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March 01 2021
My Journey Home: Hannah Green spoke to the Pavement trainee reporters about how she’s written about her experience of homelessness. © Rich Maw at Infocus Photographic, Scarborough My Journey Home: Hannah Green spoke to the Pavement trainee reporters about how she’s written about her experience of homelessness. © Rich Maw at Infocus Photographic, Scarborough

Author Hannah Green discusses writing and homelessness with our trainee reporters, Paul Atherton, Lee Foxhall, Charlie Radbourne, Sarka, Sheryle Thomas & trainer Giselle Green

Q: How did you start off?  
I literally wrote down everything and sent it to the editor and asked what angle should I be going from. Then we narrowed it down and ended up focusing on PTSD and homelessness.  

Q: Do you plan what you're going to write before you start?
I don’t really make a plan. I love surfing, so I'll go for a surf and I’ll get back and have some inspiration. Or sometimes I'll see a tweet and think, ‘I have to write about that’.  

Q: Charlie: Why do you go surfing?  
I got signed up to this surf therapy course and it was meant to be six weeks. Basically I just fell in love with it. It was quite dangerous at times. I think I thrived on that adrenaline.

Q: Lee: Before writing about what others have gone through, would you recommend you write about your life to take it all in again and move forward?
That’s a very personal decision. For me it helped, it was very therapeutic to write it all down and see it all laid out and think, "shit I’ve survived that." But if there's stuff in there you haven’t dealt with and you write it down, it might trigger things and make you feel worse. 

Q: You’ve written a book about your life, My Journey Home, which is being published in April. How did that come about?
The week before lockdown I was with my friends and I joked that if there was a lockdown I would write a book. Then lockdown happened, so I just started writing.

Q: Paul: What made you decide to go with that particular publisher?
I pitched to so many publishers. Two came back to me. I went with the one I went with because they specialise in mental health type stuff and were more specialised. I also won a grant from a charity, a scheme for young people who had ideas. [Hannah’s grant covered the publishing costs]

Q: How do you feel about the book coming out?
It’s terrifying, I won't lie. But it has the potential to help people, which is why I’ve done it.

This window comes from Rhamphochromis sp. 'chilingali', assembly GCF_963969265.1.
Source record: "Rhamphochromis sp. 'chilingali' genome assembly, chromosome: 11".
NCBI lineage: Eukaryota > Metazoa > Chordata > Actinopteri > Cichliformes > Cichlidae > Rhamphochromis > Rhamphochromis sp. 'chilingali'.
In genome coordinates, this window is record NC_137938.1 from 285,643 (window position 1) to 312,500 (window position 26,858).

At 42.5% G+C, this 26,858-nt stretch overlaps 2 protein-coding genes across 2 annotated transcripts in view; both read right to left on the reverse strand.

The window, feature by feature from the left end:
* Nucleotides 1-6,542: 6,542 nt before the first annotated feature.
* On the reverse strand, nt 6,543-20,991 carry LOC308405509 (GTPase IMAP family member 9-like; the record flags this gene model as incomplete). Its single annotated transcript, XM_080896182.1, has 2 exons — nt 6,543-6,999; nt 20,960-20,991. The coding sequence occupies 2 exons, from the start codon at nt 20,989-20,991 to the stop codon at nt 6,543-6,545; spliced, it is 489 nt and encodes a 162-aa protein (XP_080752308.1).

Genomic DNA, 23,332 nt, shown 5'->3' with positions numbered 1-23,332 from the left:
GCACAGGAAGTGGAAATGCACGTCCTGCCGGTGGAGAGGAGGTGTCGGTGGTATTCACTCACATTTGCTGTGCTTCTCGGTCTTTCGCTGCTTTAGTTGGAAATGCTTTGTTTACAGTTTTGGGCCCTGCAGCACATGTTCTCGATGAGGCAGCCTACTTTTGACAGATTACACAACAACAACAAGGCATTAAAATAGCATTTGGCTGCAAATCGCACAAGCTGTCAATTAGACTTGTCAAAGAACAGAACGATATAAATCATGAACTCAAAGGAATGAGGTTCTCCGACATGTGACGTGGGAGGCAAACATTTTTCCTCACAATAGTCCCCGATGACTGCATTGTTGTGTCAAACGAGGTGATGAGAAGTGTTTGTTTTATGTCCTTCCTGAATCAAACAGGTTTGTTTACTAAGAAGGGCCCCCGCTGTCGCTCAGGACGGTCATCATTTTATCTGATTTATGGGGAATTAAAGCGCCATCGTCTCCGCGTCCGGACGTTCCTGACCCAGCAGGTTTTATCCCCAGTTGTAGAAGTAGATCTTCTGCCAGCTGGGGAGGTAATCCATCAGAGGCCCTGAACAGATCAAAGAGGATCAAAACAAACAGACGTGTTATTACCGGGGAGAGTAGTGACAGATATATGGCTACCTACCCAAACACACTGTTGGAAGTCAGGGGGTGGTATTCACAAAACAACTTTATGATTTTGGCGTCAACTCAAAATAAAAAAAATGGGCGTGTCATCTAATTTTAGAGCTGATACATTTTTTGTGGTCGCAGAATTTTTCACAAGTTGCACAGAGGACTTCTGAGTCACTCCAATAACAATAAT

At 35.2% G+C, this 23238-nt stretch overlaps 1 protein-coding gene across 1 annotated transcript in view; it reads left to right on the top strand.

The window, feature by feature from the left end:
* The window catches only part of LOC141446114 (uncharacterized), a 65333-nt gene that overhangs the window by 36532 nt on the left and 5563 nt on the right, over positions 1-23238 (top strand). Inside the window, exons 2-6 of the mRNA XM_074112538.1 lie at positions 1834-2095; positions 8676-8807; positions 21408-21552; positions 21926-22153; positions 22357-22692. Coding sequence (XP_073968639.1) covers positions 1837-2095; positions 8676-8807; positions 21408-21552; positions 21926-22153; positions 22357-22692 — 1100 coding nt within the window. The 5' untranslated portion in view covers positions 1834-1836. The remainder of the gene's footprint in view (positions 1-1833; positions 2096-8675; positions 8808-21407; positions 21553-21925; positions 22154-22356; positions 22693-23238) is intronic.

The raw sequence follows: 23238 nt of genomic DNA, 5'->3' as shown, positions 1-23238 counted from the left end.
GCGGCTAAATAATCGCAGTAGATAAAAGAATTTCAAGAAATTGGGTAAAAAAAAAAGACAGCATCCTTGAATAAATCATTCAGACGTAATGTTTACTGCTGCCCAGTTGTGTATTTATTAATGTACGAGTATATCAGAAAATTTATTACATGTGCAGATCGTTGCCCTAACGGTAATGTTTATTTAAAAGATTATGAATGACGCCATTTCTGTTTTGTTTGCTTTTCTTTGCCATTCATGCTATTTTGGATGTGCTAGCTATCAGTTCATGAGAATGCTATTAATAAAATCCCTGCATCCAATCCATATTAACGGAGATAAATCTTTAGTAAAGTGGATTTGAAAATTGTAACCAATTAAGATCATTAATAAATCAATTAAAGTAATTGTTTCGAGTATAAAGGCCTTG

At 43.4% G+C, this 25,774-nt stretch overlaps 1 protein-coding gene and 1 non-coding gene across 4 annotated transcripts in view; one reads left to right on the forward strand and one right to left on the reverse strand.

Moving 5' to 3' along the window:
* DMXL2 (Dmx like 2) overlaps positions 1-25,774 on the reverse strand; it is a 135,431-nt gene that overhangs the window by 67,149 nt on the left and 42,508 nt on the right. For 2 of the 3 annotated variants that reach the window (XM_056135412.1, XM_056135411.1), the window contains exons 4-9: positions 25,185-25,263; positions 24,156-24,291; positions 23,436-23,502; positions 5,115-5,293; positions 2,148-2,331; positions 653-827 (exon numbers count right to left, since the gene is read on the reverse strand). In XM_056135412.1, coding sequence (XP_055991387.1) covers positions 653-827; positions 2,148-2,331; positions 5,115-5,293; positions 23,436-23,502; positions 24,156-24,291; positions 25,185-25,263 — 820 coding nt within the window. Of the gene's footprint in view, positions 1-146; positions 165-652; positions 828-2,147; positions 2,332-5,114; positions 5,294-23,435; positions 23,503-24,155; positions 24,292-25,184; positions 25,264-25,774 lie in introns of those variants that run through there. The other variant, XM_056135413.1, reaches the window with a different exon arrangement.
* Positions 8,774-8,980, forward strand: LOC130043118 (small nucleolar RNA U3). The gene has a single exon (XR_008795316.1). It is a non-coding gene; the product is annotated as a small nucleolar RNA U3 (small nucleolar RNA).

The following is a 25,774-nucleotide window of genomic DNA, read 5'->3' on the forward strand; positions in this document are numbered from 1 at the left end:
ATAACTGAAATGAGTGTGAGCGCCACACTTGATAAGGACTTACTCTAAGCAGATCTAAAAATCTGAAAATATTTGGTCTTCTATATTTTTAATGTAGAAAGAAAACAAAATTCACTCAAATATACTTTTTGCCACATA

Q: Sheryle: Were there barriers to accessing help being female when you were homeless or was it easier as a woman to get support?
For me it made things harder. I was in this supported lodging scheme where you stay in a volunteer’s house longer term. The woman I was staying with took in exchange students who were all males of similar age to me which was a massive issue. I was told if I left, I would be making myself intentionally homeless.

Q: Sarka: Is there anything you learned that made it easier?
When I was experiencing homelessness, I avoided men as much as possible. What would’ve helped me was having a hostel just for women: single sex accommodation where I knew there were no men. That should be a thing everywhere, but it’s not.

Q: What advice would you give to your younger self?
I would have told myself to keep myself to myself more, and not get involved in dodgy things with other people. I would have just told myself it's not going to be like this forever and there's a way out of it. So just hang in there. 

Q: You’ve been writing a report for the Centre for Homelessness Impact about access to healthcare. What were the top issues that people had?
One was around person-centred, trauma-informed care and services being led by the person rather than them being told they must do this and that. If someone says to me you have to do this, my brain goes crazy and I'm like no, that’s not happening. 

  • My Journey Home demonstrates the power of the sea, and a good cup of tea.
  • In 2019 Hannah Green was living in a hostel, now her autobiography is being published in April. Follow Hannah on Twitter @h_green21
  • Hannah talks about post-traumatic stress disorder (PTSD). She was helped by surf therapy. Also see and our trauma guide on p22 – 23